I think the Waypoint PLAYERUNKNOWN’S BATTLEGROUNDS
Edit: I was not done writing this and accidentally hit enter, shoot. Please hold while I frantically edit.
Edit 2: Alright, let’s try that again…
I think the Waypoint PLAYERUNKNOWN’S BATTLEGROUNDS streams are a good example of comedy arising from players’ interactions with a game. It’s fairly easy to think of other examples of that type of thing, but I guess the real question is whether games writing can make intentional jokes funny through scripted moments.
One of the features of stand-up comedy or comedy television/movies is that they tend to be packed with funny moments at a very deliberate pace. That sort of comedic pacing seems like it would be hard to replicate in a game, since player actions will interfere with carefully constructed setups for punchlines unless a lot of care is taken to restrict player actions. It would be like having an insightful comment about comedy in games ruined by accidentally submitting it after only writing a sentence amiright? Ha! Ha!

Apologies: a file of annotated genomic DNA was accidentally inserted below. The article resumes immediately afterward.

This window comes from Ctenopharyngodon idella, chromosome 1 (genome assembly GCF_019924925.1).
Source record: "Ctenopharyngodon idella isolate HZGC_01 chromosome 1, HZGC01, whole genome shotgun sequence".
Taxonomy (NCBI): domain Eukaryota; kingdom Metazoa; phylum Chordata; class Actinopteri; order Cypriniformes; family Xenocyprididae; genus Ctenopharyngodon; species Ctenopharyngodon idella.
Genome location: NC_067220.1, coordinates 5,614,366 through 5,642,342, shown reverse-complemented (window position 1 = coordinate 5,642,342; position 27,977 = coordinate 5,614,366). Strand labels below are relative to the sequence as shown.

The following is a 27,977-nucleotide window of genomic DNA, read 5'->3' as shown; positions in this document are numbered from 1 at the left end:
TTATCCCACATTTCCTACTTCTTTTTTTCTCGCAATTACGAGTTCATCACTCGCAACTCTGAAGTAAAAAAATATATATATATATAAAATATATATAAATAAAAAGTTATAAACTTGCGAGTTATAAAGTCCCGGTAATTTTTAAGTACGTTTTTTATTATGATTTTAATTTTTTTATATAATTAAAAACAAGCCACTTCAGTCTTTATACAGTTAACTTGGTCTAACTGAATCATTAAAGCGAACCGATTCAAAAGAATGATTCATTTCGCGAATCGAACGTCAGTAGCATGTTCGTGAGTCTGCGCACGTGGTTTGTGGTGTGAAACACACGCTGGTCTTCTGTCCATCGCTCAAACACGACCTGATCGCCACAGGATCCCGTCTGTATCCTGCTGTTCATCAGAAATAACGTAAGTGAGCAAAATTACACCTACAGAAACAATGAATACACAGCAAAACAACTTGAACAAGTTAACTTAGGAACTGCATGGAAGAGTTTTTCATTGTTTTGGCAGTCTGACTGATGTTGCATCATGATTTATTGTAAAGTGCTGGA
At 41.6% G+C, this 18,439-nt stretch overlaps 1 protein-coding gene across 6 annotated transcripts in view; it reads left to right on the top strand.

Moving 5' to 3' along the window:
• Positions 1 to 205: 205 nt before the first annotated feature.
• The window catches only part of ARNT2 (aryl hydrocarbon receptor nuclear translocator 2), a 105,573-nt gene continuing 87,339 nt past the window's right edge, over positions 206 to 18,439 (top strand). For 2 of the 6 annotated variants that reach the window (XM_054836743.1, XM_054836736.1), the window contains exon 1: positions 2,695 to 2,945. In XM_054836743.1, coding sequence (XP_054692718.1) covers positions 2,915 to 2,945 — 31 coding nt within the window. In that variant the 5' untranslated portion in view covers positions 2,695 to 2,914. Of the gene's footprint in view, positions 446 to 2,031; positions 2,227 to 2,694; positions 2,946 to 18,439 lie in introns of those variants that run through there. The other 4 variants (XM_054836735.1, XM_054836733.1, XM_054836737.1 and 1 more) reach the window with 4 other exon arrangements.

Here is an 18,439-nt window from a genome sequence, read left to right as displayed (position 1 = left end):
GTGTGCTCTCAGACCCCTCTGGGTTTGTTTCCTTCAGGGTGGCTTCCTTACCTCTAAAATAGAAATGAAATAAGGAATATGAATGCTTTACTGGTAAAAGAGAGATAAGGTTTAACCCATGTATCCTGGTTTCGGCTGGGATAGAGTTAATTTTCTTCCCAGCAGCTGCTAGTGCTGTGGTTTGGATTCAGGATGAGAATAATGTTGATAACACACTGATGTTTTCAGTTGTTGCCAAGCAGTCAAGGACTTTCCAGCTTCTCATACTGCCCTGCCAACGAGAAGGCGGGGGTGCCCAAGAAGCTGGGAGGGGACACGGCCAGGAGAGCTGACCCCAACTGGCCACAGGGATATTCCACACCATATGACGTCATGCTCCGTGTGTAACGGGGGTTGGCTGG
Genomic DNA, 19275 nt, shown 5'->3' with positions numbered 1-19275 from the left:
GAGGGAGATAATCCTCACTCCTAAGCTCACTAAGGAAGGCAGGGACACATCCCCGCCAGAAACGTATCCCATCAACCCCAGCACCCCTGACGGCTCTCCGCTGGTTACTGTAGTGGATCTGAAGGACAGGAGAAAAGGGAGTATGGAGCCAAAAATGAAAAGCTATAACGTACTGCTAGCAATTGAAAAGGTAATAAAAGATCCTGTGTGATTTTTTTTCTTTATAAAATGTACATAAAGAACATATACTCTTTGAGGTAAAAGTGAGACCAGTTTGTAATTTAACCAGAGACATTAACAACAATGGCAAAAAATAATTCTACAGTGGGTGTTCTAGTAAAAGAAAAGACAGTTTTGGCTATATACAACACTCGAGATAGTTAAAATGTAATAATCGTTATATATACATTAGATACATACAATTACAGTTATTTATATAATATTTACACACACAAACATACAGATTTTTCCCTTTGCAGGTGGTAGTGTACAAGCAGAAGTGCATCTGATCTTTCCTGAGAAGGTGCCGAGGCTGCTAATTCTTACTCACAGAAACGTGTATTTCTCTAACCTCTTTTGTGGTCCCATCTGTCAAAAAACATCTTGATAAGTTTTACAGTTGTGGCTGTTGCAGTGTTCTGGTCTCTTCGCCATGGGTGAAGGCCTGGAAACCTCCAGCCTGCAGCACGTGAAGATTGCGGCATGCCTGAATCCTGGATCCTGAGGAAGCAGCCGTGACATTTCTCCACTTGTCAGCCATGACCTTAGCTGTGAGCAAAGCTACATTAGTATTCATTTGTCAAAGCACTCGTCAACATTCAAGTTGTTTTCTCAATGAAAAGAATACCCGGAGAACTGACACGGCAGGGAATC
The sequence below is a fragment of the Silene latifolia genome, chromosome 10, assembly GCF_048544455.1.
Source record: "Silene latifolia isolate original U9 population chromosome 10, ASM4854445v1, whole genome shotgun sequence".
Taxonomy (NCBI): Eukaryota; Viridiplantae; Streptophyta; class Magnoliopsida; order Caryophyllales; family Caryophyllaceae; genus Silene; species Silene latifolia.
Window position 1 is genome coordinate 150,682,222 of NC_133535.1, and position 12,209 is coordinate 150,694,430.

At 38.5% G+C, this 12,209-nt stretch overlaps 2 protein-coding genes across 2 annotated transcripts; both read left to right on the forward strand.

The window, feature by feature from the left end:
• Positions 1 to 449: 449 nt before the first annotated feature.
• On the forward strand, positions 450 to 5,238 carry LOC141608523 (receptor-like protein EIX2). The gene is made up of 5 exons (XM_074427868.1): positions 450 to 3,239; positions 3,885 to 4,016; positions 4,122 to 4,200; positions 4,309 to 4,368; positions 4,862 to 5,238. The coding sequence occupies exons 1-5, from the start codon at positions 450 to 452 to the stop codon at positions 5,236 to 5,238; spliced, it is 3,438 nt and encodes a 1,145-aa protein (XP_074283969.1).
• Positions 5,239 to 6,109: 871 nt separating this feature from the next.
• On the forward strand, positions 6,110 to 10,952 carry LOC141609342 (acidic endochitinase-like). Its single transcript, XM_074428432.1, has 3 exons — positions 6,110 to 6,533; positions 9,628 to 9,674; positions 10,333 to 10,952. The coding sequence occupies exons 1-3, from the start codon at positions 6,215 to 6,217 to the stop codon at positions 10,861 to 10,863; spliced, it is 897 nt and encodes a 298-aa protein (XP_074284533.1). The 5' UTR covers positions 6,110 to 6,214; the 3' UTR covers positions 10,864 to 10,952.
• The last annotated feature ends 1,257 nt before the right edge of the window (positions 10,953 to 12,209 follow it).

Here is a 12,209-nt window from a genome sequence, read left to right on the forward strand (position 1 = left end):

I think it’s interesting to look at games that do try to use the conventions of other comedic media, like the old text-adventure Hitchhiker’s Guide to the Galaxy game, or the more recent Starship Titanic. Filling a game world with absurd events and humorous notes does kind of work, but it’s hardly as effective as it is in a book or movie since watching someone else get frustrated by wacky antics is generally more fun than it is to experience the frustration of repeatedly losing a life-saving translation fish yourself in a brutal game puzzle.
However, that’s not to say that games can’t be intentionally funny. I think Frog Fractions mostly succeeds at pacing its jokes by understanding its players’ expectations. The gameplay in the original Frog Fractions doesn’t leave much room for deviation; it may take a while for players what’s happening, but player ability doesn’t fundamentally change much in the game. In the few spots where players can get temporarily stuck, the game can quickly lose its charm.